List 6 clinical features of preeclampsia.
Preeclampsia usually begins in the third trimester, but can occur earlier in patients with preexisting renal disease or hypertension. It can also occur postpartum with hypertension and seizures 24-48 hours after delivery. It usually resolves 10 days after delivery.
It presents with weight gain and edema, particularly of the hands and face, with variable increases in blood pressure and proteinuria.
There is a fall in renal blood flow and GFR that can lead to hyperuricemia and hypocalciuria as well as acute renal failure. The acute renal failure is thought to be due to glomerular endotheliosis with swelling of endothelial cells and subendothelial hyaline and fibrin deposition. Acute tubular necrosis and cortical necrosis can also occur.
Pulmonary edema can occur due to changes in pulmonary capillary permeability. Hyperreflexia reflects increased nervous system excitability.When preeclampsia is more severe, it can progress to the HELLP syndrome with hemolysis, elevated liver enzymes, and low platelets.
Due to decreased placental perfusion, fetal growth restriction and oligohydramnios can occur.
Pregnancy: kidney diseases and hypertension. Am J Kidney Dis. 2007 Feb;49(2):336-45.
List 4 classes of drugs that decrease cyclosporine levels and 4 classes of drugs that increase cyclosporine levels.
Cyclosporine is metabolized by the hepatic cytochrome P450 family of enzymes and excreted into the bile. As a result of this, a variety of important drug interactions with drugs that either effect or are metabolized by these enzymes can occur.
Drugs that induce CYP3A4 may decrease the levels of cyclosporine. Examples of these include:
Drugs that inhibit CYP3A4 may increase the levels of cyclosporine. Examples of these include:
- Azole antifungals
- Protease inhibitors
Cyclosporine may increase the levels of CVP3A4 substrates. Examples of substrates include:
- Calcium channel blockers
Selected benzodiazepines (midazolam and triazolam) and selected HMG-CoA reductase inhibitors (lovastatin and simvastatin) are generally contraindicated with strong CYP3A4 inhibitors.
A 67 year old female is admitted with congestive heart failure and angina. She is started on diuretics and an ACE inhibitor and then undergoes cardiac catheterization. Her creatinine on admission was 150 and rose to 400 three days later.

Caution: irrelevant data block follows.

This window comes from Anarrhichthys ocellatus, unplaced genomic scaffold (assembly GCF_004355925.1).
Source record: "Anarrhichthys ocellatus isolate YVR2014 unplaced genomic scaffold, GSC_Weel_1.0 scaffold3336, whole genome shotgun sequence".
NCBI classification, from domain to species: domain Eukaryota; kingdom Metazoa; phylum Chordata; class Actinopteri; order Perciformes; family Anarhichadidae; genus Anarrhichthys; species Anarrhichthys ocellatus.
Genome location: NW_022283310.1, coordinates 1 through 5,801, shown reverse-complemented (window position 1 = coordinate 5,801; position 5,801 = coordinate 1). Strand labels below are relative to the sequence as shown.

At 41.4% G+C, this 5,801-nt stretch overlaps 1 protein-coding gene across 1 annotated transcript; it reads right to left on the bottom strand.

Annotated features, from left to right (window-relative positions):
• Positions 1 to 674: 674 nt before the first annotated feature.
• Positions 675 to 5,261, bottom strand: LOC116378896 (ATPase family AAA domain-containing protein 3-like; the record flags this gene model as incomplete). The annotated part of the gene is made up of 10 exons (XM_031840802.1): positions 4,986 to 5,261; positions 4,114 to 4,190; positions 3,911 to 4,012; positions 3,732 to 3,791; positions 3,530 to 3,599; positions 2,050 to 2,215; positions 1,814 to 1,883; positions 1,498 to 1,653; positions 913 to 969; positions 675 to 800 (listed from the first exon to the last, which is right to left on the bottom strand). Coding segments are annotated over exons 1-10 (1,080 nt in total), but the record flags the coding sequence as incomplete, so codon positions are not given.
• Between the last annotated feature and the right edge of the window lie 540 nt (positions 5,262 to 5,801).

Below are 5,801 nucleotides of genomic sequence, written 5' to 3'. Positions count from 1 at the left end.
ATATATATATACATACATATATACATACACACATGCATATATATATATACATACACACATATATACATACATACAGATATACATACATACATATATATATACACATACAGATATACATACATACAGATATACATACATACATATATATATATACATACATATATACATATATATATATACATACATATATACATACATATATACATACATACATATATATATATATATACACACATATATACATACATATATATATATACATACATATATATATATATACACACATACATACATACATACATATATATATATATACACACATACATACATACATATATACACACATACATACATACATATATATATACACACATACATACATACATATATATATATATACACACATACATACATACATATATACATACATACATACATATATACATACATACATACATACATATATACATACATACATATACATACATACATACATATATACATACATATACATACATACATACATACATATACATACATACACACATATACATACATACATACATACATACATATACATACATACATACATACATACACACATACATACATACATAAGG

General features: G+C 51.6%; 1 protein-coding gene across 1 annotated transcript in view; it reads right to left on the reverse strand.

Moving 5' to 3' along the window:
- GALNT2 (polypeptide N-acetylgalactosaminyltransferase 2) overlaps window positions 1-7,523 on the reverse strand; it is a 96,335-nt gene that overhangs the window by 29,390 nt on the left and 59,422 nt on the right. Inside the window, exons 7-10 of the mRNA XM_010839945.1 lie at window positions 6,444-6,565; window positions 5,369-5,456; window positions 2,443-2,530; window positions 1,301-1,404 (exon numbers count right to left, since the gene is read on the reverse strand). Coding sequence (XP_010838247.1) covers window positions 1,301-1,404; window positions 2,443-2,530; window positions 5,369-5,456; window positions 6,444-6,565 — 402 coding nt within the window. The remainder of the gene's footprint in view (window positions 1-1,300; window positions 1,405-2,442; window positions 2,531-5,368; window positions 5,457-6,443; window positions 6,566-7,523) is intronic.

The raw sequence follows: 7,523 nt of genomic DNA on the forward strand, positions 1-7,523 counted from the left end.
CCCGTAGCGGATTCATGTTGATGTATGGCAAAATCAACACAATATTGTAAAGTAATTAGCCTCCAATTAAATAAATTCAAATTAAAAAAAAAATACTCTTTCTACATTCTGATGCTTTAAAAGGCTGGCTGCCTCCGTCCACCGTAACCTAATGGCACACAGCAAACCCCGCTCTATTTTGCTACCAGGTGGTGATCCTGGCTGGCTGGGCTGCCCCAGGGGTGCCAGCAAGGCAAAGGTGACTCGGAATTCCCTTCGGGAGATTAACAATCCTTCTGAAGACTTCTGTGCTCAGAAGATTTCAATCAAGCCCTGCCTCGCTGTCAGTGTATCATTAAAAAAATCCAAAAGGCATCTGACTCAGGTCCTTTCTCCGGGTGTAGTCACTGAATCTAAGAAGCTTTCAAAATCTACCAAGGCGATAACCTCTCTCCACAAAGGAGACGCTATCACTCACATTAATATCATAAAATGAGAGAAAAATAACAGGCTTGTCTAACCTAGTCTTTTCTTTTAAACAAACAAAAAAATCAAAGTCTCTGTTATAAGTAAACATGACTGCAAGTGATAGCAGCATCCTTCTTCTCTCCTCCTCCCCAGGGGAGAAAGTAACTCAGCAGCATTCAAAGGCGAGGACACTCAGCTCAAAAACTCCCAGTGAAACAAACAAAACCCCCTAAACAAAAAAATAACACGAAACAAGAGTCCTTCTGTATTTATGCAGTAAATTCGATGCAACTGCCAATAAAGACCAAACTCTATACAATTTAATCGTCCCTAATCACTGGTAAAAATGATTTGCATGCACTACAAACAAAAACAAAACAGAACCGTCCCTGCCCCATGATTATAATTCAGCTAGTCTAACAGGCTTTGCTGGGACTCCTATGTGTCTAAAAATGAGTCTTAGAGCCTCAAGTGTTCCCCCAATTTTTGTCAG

List five potential causes for the decline in her renal function.
Possible diagnoses include:
- Congestive heart failure with decreased cardiac output/Overly aggressive diuresis
- Use of an ACE inhibitor in the setting of unrecognized bilateral renal artery stenosis
- Contrast nephropathy
- Cholesterol embolic disease
- Acute interstitial nephritis from drugs
Unfortunately a 37 year old male construction worker suffered severe musculoskeletal injuries after a crane had fallen on him.
Outline the principals of management to lower his risk of rhabdomyolysis.
Rhabdomyolysis is the breakdown of myocytes with leakage of potentially toxic cellular contents into the systemic circulation.
The clinical sequelae of rhabdomyolysis include the following:
- Acute renal failure (nephrotoxic effect of myoglobin)
- Hypovolemia (third-spacing into injured myocytes)
- Hyperkalemia (due to myocyte degeneration)
- Metabolic acidosis (release of cellular phosphate and sulfate)
- Disseminated intravascular coagulation (DIC)
The general recommendations for the treatment of rhabdomyolysis includes fluid resuscitation and prevention of end-organ complications:
Administer isotonic crystalloid 500 mL/h and titrate to maintain a urine output of 200-300 mL/h. Consider invasive monitoring to assess volume status, if indicated.
Acute renal failure develops in 30-40% of patients with rhabdomyolysis. To prevent renal failure, many authorities advocate urine alkalinization (titrated to urine pH higher than 7), mannitol, and loop diuretics.
After establishing an adequate intravascular volume, mannitol may be administered to enhance renal perfusion.
Loop diuretics may be used to enhance urinary output in oliguric patients, despite adequate intravascular volume.
Monitor for the development of compartment syndrome, which would necessitate a consultation for fasciotomy.
Patients with rhabdomyolysis should be supported with renal replacement therapy as indicated.
Describe the acid-base diagnosis in the following case (for example, metabolic acidosis with compensatory respiratory alkalosis):
A 41 year old male presents to the ER with the following lab results (hint: look for multiple simultaneous problems):
Na: 140 mmol/L
K: 4.0 mmol/L
Cl: 110 mmol/L
pCO2: 35 mmHg
pO2: 75 mmHg
HCO3: 8 mmol/L
The primary disturbance in this patient is an acidosis, as indicated by the acidemic pH in the blood (pH 7.0). The normal bicarbonate concentration is 24 mmol/L but this patient’s bicarbonate concentration is 8 mmol/L. This indicates a fall in bicarbonate of 16 mmol/L.
Thus, there is a primary metabolic acidosis.
The anion gap is 22.
Recall, anion gap is calculated by the formula:
AG = Na – HCO3 – Cl
AG = 140 – 8 – 110
AG = 22
The normal anion gap is about 12, so the anion gap is increased.
Thus, there is an anion gap metabolic acidosis.
The anion gap is increased by 10 but the bicarbonate has fallen by 16 mmol/L. Therefore, there is also a fall in bicarbonate that is not accounted for by the H+ ions that accompanied the unmeasured anions in this case – this means there is also a non-anion gap metabolic acidosis.
The bicarbonate has decreased by 16.
We would expect that in a metabolic acidosis, there would be a 1 mmHg fall in pCO2 for every 1 mmol/L of bicarbonate.
Therefore, we would expect that the pCO2 would be 24 mmHg. Since it is 35 mmHg, it is too high and this represents a respiratory acidosis.
Therefore, this is a case of a
- Anion gap metabolic acidosis
- Non-anion gap metabolic acidosis
- Respiratory acidosis